Just like there are ways to speed up the process of developing strong calluses on your fingers, there are plenty of ways to ruin your calluses, too.
Here are some important “don’ts” when it comes to building up guitar calluses:
- Don’t Use Super Glue
Some websites will recommend applying superglue to the tips of your fingers to act as makeshift calluses. I recommend you don’t do this. Not only will you risk getting superglue all over you fretboard, but you’ll also be slowing down the process for building up real calluses on your fingers.
- Don’t Play Guitar Straight After Showering/Bathing/Swimming
Water hydrates and softens your skin, making it harder for you to build up calluses. Always give your hands a chance to dry out after showering or swimming before picking up your guitar.
- Don’t Bite/Pick At Your Calluses
A lot of beginner guitarists like to attempt to nibble or pick at their fingertips, thinking it’ll help them build up calluses faster. But it won’t. In fact, picking and nibbling at your fingertips usually just ruins your calluses rather than improving them.
- Don’t Moisturize Your Fingers
Remember, calluses form best on dry skin. Hence, try to avoid regularly moisturizing your hands or fingers if you’re serious about building up guitar calluses fast.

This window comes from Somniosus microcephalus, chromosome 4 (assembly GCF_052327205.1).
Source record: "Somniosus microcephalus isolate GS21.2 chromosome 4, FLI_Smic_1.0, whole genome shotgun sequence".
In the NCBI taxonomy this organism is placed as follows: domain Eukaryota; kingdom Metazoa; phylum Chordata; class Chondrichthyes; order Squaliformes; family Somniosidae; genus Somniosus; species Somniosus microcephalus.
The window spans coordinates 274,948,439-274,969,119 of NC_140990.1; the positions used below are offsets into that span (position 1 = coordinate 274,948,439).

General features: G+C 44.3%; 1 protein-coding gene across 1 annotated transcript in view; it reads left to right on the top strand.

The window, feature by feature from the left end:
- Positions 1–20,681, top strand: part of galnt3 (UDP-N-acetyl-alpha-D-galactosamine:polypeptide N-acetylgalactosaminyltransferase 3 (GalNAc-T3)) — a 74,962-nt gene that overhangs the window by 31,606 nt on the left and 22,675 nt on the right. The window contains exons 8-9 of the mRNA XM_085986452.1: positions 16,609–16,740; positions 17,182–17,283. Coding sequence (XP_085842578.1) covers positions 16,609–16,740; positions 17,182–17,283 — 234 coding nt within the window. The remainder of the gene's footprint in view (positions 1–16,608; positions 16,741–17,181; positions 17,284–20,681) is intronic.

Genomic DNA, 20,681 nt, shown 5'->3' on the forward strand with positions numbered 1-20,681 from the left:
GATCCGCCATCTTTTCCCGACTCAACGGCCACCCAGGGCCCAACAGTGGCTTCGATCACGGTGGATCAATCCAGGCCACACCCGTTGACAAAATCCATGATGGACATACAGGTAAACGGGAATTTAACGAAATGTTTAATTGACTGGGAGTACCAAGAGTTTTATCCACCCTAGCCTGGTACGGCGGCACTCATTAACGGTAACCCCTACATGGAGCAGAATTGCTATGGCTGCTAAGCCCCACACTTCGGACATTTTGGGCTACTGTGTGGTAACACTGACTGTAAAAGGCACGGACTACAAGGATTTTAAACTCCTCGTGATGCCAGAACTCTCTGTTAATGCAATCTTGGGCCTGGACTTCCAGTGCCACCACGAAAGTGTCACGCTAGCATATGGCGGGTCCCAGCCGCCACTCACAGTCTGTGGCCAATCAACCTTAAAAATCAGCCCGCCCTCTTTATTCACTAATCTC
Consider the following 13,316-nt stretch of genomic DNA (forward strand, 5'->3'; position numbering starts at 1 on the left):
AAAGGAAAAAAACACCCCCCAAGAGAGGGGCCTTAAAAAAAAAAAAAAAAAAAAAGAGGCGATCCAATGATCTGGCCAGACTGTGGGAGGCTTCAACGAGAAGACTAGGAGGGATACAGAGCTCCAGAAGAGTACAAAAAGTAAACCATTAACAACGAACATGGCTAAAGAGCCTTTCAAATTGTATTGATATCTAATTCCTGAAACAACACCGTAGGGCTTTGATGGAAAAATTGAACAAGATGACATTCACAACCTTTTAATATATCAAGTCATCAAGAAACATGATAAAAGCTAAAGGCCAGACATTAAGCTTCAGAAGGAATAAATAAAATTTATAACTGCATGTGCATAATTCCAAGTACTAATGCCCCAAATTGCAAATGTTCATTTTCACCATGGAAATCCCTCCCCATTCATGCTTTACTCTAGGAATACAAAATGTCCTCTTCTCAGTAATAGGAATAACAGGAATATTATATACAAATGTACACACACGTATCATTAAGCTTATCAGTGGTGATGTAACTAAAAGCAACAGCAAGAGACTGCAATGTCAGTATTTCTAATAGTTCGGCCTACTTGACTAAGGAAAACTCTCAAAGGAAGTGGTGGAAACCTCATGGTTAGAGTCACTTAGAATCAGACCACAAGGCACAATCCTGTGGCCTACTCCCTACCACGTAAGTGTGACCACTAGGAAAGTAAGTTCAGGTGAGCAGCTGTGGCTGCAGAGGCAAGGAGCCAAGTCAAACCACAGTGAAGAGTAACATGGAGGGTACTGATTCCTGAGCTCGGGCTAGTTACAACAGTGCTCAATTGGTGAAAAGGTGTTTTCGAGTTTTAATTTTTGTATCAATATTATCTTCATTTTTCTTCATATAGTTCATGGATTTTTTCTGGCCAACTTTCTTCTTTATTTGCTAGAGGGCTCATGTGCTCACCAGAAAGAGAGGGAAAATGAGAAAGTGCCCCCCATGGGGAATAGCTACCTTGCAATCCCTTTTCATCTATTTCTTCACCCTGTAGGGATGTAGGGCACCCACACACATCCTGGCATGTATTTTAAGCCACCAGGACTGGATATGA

Guitar Calluses FAQs:
Here are some of the common questions I see regarding this subject.
See if any of your questions can be answered here:
- How Long Does It Take To Build Up Calluses?
This depends on your skin type and the amount of time you play the guitar. However, most players should start seeing some solid calluses forming on their fingers within 3-4 weeks.
The first week will usually be the toughest and you’ll likely only be able to play for 15 minutes at a time.
You’ll probably also live with a constant sharp pain in your fingertips.
This’ll usually wear off after 1 week or so, at which point you’ll be able to play for longer. Within a month, you should see some nice hard skin forming on your fingertips.
Note: Pieces of old skin might peel from your fingertips as calluses begin to form. This is normal as new, harder skin starts to form underneath.
- What Can I Do To Reduce Finger Pain?
There are a few ways to reduce the pain of playing guitar. Here are some of my favorites:
Apple cider vinegar. Soaking your fingers in vinegar helps reduce the pain from playing and will also help dry out your skin, encouraging calluses to form more quickly.
Ice. Applying ice to your fingers after playing is another simple way to numb the pain from playing guitar. Just remember that the ice will rehydrate your skin, too.
Topical anesthetics. This is probably overkill, but some beginner guitarists use topical anesthetics like toothache creams to numb finger pain. I haven’t tried this and wouldn’t recommend it unless you’re in serious pain.